This article is part of a series titled A brief History Of The Organization
- Part 1: The Rise Of The Industrial Machine
- Part 2: Ch-Changes, Turn and Face The Strange
- Part 3: Return of The Human
Times They Are A Changing, They Are Are a Rapidly A Changing, They Are a Accelerating a Changing, They Are a Exponentially A Changing, They Are…
Ok, so I need to pick my musical metaphors, and I am likely aging myself a bit, but the I hope the point is clear. The world of today looks very different from the world at the turn of the last century.
It must be quite a surprise to many of you. I joke, I joke.
I am sure most of you are keenly aware how different the era of today looks from the era that birthed the Industrial Organization.
Change is name of the day. Constant change, rapid change, exponential change, changing change. The only constant seems to be that the rate of change keeps accelerating.
It turns out that the industrial organization is a victim of it’s own success. When our customers become wealthier, they also become much more discerning about what they want to buy. It’s a good thing that wealth also brings a lot more competitors, all who are vying for the customers’ dollar, and can provide all sorts of different choices to our customers.
When customers have more to spend, and more suppliers are competing for that spending then product lifecycle get shorter, and shorter. Let’s not forget the role that technology is also playing in disrupting familiar business models at an ever faster rate. Obsolescence can come in months, weeks, and even days.
Oh and your customers now want their stuff personalized to their needs, wants, and tastes. So that design-it -once-and-repeat-for-everyone idea is now pretty much out the window. We are long past the point where markets are no longer vast with spacious amounts of room to easily grow simply by doing more of the same.
Instead markets are highly segmented. Goods and services are personalized to variety of user personas. We are in the age of mass customization.
Finally the world itself seems to be rising up against us. Environmental issues, disasters, pandemics only add to our sense of a volatile world.
All of this adds up to an era typified by volatility, by uncertainty, by complexity, and ambiguity, (VUCA)
The challenge of today’s era (this far) is to use market learning provide differentiated solutions that create customer delight and loyalty to an exact and exacting audience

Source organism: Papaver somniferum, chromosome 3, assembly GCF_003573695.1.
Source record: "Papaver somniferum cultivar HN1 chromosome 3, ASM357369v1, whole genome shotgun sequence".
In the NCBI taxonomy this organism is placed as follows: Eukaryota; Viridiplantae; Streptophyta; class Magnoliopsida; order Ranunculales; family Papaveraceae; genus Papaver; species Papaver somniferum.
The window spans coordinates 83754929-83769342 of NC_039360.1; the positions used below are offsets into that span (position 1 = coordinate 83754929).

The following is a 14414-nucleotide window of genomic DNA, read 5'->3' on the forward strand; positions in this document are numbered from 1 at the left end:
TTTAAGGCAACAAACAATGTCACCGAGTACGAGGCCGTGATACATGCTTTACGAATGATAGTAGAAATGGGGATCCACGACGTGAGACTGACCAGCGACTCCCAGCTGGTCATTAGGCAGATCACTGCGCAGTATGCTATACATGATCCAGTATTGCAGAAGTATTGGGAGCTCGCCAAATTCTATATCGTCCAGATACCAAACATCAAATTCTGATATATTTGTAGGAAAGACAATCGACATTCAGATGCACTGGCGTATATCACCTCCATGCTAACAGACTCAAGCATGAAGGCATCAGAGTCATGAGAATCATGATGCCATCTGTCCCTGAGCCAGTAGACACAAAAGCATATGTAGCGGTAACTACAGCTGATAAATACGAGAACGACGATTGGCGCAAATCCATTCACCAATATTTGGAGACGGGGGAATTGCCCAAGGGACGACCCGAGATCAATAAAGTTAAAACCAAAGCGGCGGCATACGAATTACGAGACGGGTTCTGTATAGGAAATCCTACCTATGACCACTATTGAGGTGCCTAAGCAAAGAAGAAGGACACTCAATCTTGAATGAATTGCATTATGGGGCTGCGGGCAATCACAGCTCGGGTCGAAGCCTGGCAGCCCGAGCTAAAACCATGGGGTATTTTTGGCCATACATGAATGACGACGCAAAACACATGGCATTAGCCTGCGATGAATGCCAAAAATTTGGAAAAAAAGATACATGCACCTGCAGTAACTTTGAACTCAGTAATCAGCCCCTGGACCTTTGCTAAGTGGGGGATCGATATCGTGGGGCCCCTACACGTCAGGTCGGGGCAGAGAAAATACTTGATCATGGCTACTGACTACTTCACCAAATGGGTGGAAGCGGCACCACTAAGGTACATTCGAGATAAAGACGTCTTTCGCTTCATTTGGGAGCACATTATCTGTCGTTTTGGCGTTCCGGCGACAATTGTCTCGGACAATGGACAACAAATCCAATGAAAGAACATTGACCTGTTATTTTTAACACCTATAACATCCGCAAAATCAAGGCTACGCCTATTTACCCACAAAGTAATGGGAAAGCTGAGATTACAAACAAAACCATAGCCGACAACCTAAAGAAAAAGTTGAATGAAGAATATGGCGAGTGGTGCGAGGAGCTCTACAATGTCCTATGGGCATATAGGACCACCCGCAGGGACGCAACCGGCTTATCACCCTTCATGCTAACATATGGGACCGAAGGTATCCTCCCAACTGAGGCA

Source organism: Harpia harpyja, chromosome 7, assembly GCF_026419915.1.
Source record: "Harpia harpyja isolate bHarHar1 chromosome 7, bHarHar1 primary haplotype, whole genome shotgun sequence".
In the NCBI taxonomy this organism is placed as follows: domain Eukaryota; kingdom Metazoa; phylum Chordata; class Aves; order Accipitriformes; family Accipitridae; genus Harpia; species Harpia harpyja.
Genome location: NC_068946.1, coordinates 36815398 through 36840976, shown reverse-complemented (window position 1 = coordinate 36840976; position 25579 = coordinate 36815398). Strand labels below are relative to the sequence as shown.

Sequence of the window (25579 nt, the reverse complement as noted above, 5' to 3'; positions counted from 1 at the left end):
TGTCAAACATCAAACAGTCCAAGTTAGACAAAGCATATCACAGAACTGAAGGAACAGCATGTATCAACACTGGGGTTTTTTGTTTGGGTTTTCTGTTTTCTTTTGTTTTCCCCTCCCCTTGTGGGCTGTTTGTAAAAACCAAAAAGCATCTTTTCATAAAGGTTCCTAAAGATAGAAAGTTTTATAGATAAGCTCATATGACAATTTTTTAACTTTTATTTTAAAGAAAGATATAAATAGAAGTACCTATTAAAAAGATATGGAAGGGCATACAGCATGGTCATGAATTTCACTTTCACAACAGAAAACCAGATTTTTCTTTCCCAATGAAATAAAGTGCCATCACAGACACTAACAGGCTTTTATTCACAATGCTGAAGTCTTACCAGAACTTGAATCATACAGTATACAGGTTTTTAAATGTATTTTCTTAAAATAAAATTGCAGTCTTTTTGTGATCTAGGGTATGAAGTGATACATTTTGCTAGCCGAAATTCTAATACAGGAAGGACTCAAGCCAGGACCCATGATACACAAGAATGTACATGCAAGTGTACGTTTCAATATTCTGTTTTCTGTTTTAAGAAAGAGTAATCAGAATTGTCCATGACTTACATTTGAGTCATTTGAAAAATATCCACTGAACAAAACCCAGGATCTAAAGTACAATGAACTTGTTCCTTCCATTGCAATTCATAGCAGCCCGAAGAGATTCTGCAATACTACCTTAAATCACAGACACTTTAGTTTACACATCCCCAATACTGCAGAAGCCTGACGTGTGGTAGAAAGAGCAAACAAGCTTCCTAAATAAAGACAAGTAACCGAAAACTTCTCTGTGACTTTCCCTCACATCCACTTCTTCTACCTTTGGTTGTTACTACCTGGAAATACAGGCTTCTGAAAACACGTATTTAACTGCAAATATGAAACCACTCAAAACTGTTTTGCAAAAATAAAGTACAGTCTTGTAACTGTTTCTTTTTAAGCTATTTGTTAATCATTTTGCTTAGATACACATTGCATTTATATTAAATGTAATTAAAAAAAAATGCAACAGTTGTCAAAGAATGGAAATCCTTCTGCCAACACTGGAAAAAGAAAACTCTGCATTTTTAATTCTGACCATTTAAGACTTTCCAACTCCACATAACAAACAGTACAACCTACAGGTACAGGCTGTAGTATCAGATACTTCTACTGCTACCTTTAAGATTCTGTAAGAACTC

From People to Machine, back To People Again
Before the rise of the Industrial Organization, people played the primary role in creating goods for others. This was great in the sense that people could order to their unique needs, and service was familiar, even intimate. But production was expensive, very few goods could be produced this way.
As the industrial organization gained prominence, the machine become the engine that delivered value. Humans, were merely cogs in this machine. Automatons, parts that could be replaced with cheaper humans, or automated away with technology (the real machines).
While this was great for that initial burst of wealth, it wasn’t great for our humanity. Thinking about people as machines is also a lousy way to take advantage of peoples innate ability to solve novel problems. Increasingly this problem solving was required for organizations to deliver customer value
And this is nothing new. Since at least the 70s people have been rising back to ascendancy. Organizations increasingly rely on knowledge workers to navigate between shifting market demand and constantly evolving technology.
Even old school manufacturing style assembly line work is requiring expertise in operating advanced robots, and programming these complex machines so that they perform in a way that is fit for purpose. Thanks to software, the vast majority of work is now knowledge work.
So we have gone full circle. From human, to machine, back to human again.
- the only constant in today’s era is accelerated change
- discerning customers, segmented markets, crowded competition, shrinking product lifecycles, rapid technological innovation, and a shifting environment are all playing a role
- Today’s era requires that we think of human organizations, where people and their problem solving capabilities matter more than machines